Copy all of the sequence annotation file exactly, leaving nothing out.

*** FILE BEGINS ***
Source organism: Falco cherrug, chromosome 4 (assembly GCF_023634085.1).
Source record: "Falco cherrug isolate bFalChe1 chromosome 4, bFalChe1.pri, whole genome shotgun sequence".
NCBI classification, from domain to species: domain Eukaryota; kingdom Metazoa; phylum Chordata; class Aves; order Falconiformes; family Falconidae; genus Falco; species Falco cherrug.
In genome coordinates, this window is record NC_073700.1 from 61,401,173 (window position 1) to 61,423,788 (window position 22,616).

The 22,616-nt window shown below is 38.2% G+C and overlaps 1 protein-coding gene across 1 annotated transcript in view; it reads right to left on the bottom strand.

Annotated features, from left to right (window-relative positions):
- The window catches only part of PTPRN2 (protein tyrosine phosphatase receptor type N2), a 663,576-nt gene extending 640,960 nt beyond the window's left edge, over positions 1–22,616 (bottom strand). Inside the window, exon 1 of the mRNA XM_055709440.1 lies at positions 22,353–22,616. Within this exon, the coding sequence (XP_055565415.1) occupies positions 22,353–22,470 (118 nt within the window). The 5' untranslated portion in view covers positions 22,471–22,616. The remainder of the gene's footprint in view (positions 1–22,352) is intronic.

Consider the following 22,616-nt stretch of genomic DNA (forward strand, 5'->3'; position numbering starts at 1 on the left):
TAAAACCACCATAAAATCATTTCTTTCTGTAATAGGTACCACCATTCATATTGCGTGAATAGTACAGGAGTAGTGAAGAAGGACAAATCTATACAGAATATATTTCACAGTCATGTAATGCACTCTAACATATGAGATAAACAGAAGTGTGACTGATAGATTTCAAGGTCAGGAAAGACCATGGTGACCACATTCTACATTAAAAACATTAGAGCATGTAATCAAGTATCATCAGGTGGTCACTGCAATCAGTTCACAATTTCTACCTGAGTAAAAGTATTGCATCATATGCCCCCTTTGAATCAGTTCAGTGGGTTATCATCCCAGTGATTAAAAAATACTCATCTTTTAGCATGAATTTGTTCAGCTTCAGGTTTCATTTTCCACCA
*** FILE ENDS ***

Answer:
Source organism: Falco cherrug, chromosome 4 (assembly GCF_023634085.1).
Source record: "Falco cherrug isolate bFalChe1 chromosome 4, bFalChe1.pri, whole genome shotgun sequence".
NCBI classification, from domain to species: domain Eukaryota; kingdom Metazoa; phylum Chordata; class Aves; order Falconiformes; family Falconidae; genus Falco; species Falco cherrug.
In genome coordinates, this window is record NC_073700.1 from 61,401,173 (window position 1) to 61,423,788 (window position 22,616).

The 22,616-nt window shown below is 38.2% G+C and overlaps 1 protein-coding gene across 1 annotated transcript in view; it reads right to left on the bottom strand.

Annotated features, from left to right (window-relative positions):
- The window catches only part of PTPRN2 (protein tyrosine phosphatase receptor type N2), a 663,576-nt gene extending 640,960 nt beyond the window's left edge, over positions 1–22,616 (bottom strand). Inside the window, exon 1 of the mRNA XM_055709440.1 lies at positions 22,353–22,616. Within this exon, the coding sequence (XP_055565415.1) occupies positions 22,353–22,470 (118 nt within the window). The 5' untranslated portion in view covers positions 22,471–22,616. The remainder of the gene's footprint in view (positions 1–22,352) is intronic.

Consider the following 22,616-nt stretch of genomic DNA (forward strand, 5'->3'; position numbering starts at 1 on the left):
TAAAACCACCATAAAATCATTTCTTTCTGTAATAGGTACCACCATTCATATTGCGTGAATAGTACAGGAGTAGTGAAGAAGGACAAATCTATACAGAATATATTTCACAGTCATGTAATGCACTCTAACATATGAGATAAACAGAAGTGTGACTGATAGATTTCAAGGTCAGGAAAGACCATGGTGACCACATTCTACATTAAAAACATTAGAGCATGTAATCAAGTATCATCAGGTGGTCACTGCAATCAGTTCACAATTTCTACCTGAGTAAAAGTATTGCATCATATGCCCCCTTTGAATCAGTTCAGTGGGTTATCATCCCAGTGATTAAAAAATACTCATCTTTTAGCATGAATTTGTTCAGCTTCAGGTTTCATTTTCCACCA